I hope to one day find a way to get through to these people but for now, I will have to settle with what I have seen and learnt.
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But,  for the ones who just got sucked in due to trauma, identity crisis, ignorance, isolation and feeling lost, which I think is the majority, this compassionate method seems to work and it makes me wonder why SO many people fail to use it.
I think many people view forgiveness as a way of giving away their power. Something victims were either forced or coerced into doing and so this is more than understandable.
However, forgiveness to me is a way of reclaiming one’s power. It does not mean you are justifying abhorrent actions but it’s a step towards freeing oneself from the traumatic effects of those actions.
I have learnt this myself through the process of forgiving past abusers but I will admit that it was not easy, and forcing it does not work either.
Beyond this, you increase the likelihood that the perpetrator, if he/she asked for forgiveness,  feeling free of the burden of his/her shame may even use their story, as you will see in the videos, to actively fight against discrimination/prejudice.
 Forgiveness, then could essentially free both parties to move through their lives in a much more positive and impactful way.
Another issue I have noticed is that many people do not want to really have morality enacted, but tend to stand on these platonic moral high grounds, effectively propping up their egos as the most just and glorified. A type of neo-political righteousness – just without the backing of a theistic being.
This high-horse affect increases judgement, thereby decreasing compassion and effectively just makes extremists more extreme – in the most simple terms. It’s basically the YouTube of real life target advertising. The one minute you’re watching a video about why Dave Rubin ‘Left the Left’, the next moment a Molyneux video posts up in your side bar. Scary shit.  (Side note: If you want to watch some political comedy follow this link.)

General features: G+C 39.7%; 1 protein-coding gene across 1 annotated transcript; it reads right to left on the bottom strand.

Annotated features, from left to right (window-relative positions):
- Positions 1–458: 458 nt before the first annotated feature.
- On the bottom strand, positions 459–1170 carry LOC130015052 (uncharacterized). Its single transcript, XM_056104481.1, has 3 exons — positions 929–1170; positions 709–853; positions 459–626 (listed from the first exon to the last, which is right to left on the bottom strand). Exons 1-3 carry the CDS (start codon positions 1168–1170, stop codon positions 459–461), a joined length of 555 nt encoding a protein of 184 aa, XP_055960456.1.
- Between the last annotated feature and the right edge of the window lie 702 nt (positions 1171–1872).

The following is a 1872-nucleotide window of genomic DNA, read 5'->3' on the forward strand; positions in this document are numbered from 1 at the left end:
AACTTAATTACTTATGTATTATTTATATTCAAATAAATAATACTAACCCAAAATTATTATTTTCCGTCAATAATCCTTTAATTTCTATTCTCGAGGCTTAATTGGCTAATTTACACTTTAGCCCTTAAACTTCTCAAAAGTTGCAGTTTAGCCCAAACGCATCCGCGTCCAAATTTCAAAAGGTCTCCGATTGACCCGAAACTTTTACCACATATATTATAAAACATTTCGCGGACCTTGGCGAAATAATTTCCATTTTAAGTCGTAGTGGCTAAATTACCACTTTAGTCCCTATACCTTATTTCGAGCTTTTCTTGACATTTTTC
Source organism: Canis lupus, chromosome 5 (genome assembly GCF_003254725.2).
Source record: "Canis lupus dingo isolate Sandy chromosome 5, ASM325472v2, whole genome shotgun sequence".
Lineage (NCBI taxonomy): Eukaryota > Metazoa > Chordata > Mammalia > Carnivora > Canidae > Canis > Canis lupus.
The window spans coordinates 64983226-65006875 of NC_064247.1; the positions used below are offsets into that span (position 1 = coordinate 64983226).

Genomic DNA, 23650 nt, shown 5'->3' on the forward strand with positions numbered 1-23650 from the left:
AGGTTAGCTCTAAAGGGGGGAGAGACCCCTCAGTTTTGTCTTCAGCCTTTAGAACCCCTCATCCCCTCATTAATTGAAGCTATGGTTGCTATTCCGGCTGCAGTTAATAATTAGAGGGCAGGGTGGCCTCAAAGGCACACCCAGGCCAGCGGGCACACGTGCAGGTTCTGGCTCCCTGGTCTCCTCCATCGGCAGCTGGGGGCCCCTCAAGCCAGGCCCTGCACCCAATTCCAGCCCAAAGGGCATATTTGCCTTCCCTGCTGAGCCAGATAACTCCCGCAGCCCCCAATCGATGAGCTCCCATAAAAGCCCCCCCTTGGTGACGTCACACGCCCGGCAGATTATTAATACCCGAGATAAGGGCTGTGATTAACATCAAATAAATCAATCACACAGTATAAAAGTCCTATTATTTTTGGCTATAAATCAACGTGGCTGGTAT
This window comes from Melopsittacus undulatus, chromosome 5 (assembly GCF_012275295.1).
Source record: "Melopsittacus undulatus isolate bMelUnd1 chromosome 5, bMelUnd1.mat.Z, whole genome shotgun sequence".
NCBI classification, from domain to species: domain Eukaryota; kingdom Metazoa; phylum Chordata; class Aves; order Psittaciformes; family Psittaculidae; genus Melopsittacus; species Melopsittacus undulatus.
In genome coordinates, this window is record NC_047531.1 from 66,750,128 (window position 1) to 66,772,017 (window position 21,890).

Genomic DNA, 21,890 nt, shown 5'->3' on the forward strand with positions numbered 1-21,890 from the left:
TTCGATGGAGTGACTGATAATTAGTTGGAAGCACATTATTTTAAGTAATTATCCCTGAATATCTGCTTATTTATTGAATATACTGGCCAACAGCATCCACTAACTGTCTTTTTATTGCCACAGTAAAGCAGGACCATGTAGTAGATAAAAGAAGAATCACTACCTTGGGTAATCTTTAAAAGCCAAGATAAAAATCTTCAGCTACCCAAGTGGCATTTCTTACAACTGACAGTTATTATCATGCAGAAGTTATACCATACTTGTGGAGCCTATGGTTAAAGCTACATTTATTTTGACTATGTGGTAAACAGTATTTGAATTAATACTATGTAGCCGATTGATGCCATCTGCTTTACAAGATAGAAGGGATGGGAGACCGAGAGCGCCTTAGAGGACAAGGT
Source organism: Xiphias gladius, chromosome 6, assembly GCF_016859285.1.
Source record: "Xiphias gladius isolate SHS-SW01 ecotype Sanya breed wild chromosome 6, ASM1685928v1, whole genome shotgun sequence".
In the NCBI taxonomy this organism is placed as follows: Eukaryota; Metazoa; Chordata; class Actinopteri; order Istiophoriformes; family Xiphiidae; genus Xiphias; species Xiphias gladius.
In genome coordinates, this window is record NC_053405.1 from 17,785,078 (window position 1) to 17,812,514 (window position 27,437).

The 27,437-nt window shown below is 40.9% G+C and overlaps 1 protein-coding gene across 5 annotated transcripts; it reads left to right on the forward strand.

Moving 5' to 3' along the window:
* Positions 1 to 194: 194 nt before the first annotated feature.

Of course, this is a delicate subject and I am trying to handle it with care whilst still getting the precious goods delivered. I guess what I am saying is that I do not want to invalidate any victims experience with trauma or interrupt their healing process.
It just seems that many, usually those who were never victims themselves, tend to take the moral high road in an effort to serve their ego’s, instead of doing what it more effective in the real world.
In my opinion, if painting our bums red and wiggling them to the sound of anything by Ariana Grandea?! (huh) was a surefire way to end all extremism on all sides of the political spectrum, I would personally take over the country with fire and blood and make it an official mandate, if that’s what its called, and I am not contradicting myself at all, mkay?
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I have asked this question one hundred times but at the end of the day, do you want to be right, do you want to play the moral high ground or do you want to change the world for the better.
Because, in many cases, you will have to choose.